We also find no error in the Tax Court's consideration of the direct sale evidence on remand. The Tax Court's opinion clearly demonstrates the careful consideration given the sale. The evidence indicates that in March, 1978, Klingbeil was willing to risk $175,000 for the purchase of the property (if we consider the $150,000 letter of credit a cash equivalent). The Tax Court found that given the high inflation of the late 70's, it would have been imprudent to speculate that the property was actually worth more in 1975. It stated that the inflation was very likely counter-balanced by the deterioration which must have occurred during the intervening years. Thus it would appear that the Tax Court's $175,000 figure may have been drawn directly from the sale price.

5

We find that the Tax Court's decision not to consider Klingbeil's commitment to spend $1.9 million for renovation, the 10-year restriction on resale and the evidence that Toledo sought only to recoup its carrying expenses, did not constitute error.

6

The Tax Court's error lies in its rejection of the tax-assessed value as probative on the question of fair market value. In our earlier opinion we stated specifically that the Tax Court had committed error by its failure to consider the taxassessed value of $864,300, made three months after the donation of the property and we therefore reversed and remanded the case. The relevance of the tax-assessed value stems from the Ohio law provision that tax-assessed value is intended to represent fair market value. See Ohio Rev.Code Secs. 5713.01, 5713.03.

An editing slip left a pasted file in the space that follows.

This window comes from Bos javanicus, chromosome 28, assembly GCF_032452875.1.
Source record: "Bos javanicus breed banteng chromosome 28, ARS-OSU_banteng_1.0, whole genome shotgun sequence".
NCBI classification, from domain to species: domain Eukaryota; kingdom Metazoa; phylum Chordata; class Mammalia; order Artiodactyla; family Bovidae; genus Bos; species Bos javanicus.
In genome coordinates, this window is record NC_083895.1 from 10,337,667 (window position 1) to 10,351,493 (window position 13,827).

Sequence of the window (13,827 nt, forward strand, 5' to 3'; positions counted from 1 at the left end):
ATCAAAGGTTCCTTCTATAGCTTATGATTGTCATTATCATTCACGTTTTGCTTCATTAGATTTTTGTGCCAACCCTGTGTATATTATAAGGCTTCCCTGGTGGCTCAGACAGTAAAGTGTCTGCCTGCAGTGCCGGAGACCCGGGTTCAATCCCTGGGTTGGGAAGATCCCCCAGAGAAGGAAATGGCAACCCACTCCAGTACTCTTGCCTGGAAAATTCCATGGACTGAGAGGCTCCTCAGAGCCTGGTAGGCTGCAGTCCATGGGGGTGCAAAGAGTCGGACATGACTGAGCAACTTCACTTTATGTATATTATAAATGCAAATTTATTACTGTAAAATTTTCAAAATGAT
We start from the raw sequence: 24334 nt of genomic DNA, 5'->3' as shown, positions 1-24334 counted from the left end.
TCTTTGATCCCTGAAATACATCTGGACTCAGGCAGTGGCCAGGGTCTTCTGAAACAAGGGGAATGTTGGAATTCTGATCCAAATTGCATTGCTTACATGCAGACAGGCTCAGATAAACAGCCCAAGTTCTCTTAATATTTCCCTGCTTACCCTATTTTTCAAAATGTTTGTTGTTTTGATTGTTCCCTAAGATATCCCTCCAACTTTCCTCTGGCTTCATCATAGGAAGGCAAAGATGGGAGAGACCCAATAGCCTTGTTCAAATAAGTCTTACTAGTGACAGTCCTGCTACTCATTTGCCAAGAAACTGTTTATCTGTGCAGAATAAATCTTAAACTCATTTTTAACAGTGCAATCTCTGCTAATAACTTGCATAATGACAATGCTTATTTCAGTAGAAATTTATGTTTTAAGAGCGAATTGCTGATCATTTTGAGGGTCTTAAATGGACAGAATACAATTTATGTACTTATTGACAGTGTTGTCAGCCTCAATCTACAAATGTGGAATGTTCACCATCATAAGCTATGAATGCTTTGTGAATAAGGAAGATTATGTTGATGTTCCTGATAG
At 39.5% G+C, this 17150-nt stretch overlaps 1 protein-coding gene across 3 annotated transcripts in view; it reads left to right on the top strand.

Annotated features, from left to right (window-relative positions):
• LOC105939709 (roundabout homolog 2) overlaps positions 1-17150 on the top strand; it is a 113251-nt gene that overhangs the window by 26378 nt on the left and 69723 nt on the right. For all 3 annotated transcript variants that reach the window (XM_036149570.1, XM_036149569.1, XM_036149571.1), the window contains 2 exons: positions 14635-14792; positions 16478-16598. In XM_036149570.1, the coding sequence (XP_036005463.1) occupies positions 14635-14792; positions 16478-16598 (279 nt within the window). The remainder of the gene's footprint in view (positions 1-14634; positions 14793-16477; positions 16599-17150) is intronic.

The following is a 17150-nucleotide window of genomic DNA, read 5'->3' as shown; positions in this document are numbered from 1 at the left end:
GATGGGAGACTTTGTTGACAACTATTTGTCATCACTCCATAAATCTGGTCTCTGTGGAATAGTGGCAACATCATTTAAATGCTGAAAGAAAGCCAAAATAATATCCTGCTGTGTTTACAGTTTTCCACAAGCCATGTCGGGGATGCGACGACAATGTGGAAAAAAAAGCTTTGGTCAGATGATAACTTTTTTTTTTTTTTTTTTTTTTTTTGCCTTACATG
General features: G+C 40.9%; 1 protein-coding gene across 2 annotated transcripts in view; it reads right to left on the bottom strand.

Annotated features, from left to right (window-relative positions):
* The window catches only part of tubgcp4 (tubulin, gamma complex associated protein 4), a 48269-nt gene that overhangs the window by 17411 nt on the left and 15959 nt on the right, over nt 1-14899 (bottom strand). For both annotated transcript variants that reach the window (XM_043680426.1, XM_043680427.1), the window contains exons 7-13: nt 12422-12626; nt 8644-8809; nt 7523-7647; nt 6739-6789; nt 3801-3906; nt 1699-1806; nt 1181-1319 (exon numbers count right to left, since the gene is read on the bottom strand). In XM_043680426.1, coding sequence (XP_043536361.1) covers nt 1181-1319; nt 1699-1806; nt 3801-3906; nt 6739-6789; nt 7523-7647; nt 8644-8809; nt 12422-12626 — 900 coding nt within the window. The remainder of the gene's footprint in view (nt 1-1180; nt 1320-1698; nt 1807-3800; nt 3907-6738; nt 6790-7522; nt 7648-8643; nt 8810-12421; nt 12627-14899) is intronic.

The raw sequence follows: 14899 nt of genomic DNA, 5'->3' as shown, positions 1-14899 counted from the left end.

7

Admittedly it is true that shortly after obtaining the property, the city of Toledo increased the assessment from $404,608 to $864,300. This unexplained increase rightfully gave the Tax Court some cause for skepticism regarding the second figure. However, the contention of the Tax Court that the buildings were of no value because they were fully depreciated is extreme.


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8

The parties agreed that the land itself was worth approximately $154,000. It was almost universally agreed that regardless of the particular renovation plan at least one and perhaps two of the six buildings should be destroyed. Certainly the other buildings, inhabited until shortly before the donation, were worth more than the $21,000 the Tax Court would allow.

9

Though the Tax Court has properly pointed out petitioners' concession that the tax assessment constitutes an upper limit on value, in accordance with Ujvari v. United States, 212 F.Supp. 223, 226 (S.D.N.Y.1963), there is a significant gap between $175,000 and $864,300. It is our belief that the evidence shows the property was worth more than the $175,000 for which it was sold in 1978. As in Estate of Frieders v. Commissioner, 687 F.2d 224, 227 (7th Cir.1982), we find the tax-assessed value to be material in the valuation of the property. Though the other appraisals vary, they continue to support a valuation substantially in excess of $175,000.

10

We find that the Tax Court has again failed to adequately consider the contemporaneous tax-assessed value of the property, and thus has committed clear error. We therefore reverse and remand the matter to the Tax Court for further consideration consistent with this opinion.